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Sunday, April 10, 2011

The shortest sequence of bits that deterministically reveal the full state of a pseudo-random number generator

A pseudo-random number generator (PRNG) is a deterministic object, with a finite internal state, usually initialized by some short seed. The seed may be truly random. However since the PRNG has a finite state, then it will eventually start repeating the entire sequence again. A computationally limited adversary may not be able to compute the entire sequence for a given seed. However it interests me to consider the case of an all-powerful probabilistic adversary (call that adversary Eve) that is able to compute the all the possible sequences for all the possible seeds (since seeds are finite as well).

Eve has a black-box access to a PRNG, and is able to initialize it with any seed and recover the whole sequence. It doesn't know a priori the length of the sequence but lets arguably assume the existence of a method to deterministically know the sequence length given only the black-box access to the PRNG.

Then consider this following game between Alice and Eve. Alice, a computationally limited Turing machine, also has a black-box access to the same PRNG as Eve, and also has a truly random short seed (S) as input. Alice initializes the PRNG with S and then generates a sequence of bits from the PRNG, of length $\ell$. Alice then chooses any sub-sequence of length $\ell^{\prime}$ and sends it to Eve. Eve should then, using her knowledge of the PRNG, and some random coin tosses, output $S^{\prime}$, her guess of the random input of Alice. There is some probability of getting it right, over the random input of Alice, the coin tosses of Eve, given a certain PRNG and a certain $\ell^{\prime}$. Call that probability $P(S^{\prime} = S)$.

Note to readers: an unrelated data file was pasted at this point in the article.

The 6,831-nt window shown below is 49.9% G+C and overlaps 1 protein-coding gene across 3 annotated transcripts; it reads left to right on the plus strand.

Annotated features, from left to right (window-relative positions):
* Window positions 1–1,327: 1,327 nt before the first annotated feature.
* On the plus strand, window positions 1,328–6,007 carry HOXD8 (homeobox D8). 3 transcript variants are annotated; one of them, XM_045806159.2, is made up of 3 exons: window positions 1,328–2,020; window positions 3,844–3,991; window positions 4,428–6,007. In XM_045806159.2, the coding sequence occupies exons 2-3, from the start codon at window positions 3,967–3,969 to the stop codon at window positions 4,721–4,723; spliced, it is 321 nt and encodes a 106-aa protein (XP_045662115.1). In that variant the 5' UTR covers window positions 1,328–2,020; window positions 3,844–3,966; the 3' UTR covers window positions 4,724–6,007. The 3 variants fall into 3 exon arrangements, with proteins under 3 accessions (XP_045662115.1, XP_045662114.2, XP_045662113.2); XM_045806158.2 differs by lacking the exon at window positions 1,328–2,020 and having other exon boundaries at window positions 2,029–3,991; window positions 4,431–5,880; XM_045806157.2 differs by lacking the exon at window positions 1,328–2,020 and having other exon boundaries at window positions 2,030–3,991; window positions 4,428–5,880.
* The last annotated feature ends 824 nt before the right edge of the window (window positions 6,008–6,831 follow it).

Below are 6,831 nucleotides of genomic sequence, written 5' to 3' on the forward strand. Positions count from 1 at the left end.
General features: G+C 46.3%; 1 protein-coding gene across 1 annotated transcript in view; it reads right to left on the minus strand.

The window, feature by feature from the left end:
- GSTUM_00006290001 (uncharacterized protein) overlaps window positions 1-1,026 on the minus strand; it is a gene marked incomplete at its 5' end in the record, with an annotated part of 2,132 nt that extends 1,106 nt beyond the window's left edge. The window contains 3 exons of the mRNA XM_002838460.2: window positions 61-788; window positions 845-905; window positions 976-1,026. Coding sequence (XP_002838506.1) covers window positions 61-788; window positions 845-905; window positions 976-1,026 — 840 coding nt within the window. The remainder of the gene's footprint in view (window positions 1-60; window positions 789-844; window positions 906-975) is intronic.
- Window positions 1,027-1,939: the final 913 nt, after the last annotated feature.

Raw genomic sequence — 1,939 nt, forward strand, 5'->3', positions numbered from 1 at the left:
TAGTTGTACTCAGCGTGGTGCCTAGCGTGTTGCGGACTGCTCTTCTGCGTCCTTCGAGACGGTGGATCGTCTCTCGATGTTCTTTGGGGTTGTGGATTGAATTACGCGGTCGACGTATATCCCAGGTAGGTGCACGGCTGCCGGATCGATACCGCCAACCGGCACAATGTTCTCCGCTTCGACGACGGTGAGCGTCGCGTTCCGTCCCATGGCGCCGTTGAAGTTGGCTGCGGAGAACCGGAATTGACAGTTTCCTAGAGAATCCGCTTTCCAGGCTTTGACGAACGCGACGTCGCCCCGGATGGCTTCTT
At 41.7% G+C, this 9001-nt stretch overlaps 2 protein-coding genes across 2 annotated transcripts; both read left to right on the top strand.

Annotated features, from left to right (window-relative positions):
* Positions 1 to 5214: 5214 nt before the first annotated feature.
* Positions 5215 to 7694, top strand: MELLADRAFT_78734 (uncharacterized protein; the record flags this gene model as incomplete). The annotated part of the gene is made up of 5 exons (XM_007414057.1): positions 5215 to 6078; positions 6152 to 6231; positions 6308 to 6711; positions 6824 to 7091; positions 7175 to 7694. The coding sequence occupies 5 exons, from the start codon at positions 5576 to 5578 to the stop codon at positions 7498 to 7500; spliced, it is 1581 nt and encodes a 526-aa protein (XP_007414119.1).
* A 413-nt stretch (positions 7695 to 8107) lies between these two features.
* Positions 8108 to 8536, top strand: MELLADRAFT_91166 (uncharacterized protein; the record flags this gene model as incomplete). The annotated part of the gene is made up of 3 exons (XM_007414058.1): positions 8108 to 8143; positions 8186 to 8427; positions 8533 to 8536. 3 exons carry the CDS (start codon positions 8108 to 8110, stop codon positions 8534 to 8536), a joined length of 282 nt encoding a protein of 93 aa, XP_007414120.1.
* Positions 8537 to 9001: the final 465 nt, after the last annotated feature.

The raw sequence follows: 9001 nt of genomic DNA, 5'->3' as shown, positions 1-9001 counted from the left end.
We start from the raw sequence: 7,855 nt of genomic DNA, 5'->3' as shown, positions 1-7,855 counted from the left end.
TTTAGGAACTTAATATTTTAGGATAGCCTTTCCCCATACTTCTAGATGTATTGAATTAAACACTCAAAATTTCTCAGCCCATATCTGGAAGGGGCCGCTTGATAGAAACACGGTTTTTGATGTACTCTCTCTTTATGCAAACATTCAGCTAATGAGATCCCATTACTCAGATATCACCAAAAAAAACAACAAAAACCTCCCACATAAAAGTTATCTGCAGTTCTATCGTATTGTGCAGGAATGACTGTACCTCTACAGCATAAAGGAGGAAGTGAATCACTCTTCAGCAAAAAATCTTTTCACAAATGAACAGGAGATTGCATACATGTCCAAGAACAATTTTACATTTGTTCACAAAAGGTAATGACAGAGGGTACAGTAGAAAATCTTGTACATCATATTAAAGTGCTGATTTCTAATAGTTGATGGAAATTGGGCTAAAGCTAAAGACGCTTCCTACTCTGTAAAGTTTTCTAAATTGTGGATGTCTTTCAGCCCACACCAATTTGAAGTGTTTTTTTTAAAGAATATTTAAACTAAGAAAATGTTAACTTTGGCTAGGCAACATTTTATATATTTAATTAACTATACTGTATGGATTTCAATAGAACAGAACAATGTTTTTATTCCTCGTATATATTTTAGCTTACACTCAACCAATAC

The question is then, given a certain PRNG, what is the least $\ell^{\prime}$ such that $P(S^{\prime} = S)=1$.

I don't know if this has been researched before but I am just recording the question here for me to investigate later. If you have any references if this problem has been tackled before, please share it in the comments :) Thanks.

Thursday, April 7, 2011

The class scheduling problem at FCIH and Graph Theory !

The graph scheduling problem in FCIH apparently is not easy to solve. There is many classes, many subjects, student-subject relationship is complicated as it is fine-grained after the credit hours system has been deployed. This result in the schedule being unstable and modified a lot. In this article we seek to model this problem using Graph Theory and see possible solutions, or at least know the exact reason for the problem and the absolute minimum number of resources (time slots, rooms, etc.) needed.

Lets say that our undirected graph consists of vertices representing subjects, and edges representing student-subject relationship. In particular an edge $(i,j)$ is present between subjects $i$ and $j$ is there is a student taking both subjects.

We are going now to assign each vertex a "label" or a "color" representing its time slot (e.g. color$(i)=$ "4th time slot in Monday". We put a restriction that two neighboring vertices (i.e. having an edge between them: a student is taking them both) cannot have the same color; because the student taking both can not attend more than one subject in a time slot. This is the graph vertex coloring problem: given a graph, color its vertices such that no neighboring vertices have the same color. The trivial solution is to give each vertex a unique color. But this is not an interesting solution because you have limited number of color (time slots) and many subject; usually more than the number of time slots.

We might be interested in minimizing the number of colors used. The minimum number of colors needed to color a graph is called the graph's chromatic number, and computing that number is an NP-complete problem, and so there is no efficient algorithm to solve it exactly in the worst case unless P=NP. We may be interested though in a way to approximate it, there is an algorithm to approximate the chromatic number within a multiplicative factor. Notice that knowing the minimum number of colors doesn't mean we found such a coloring.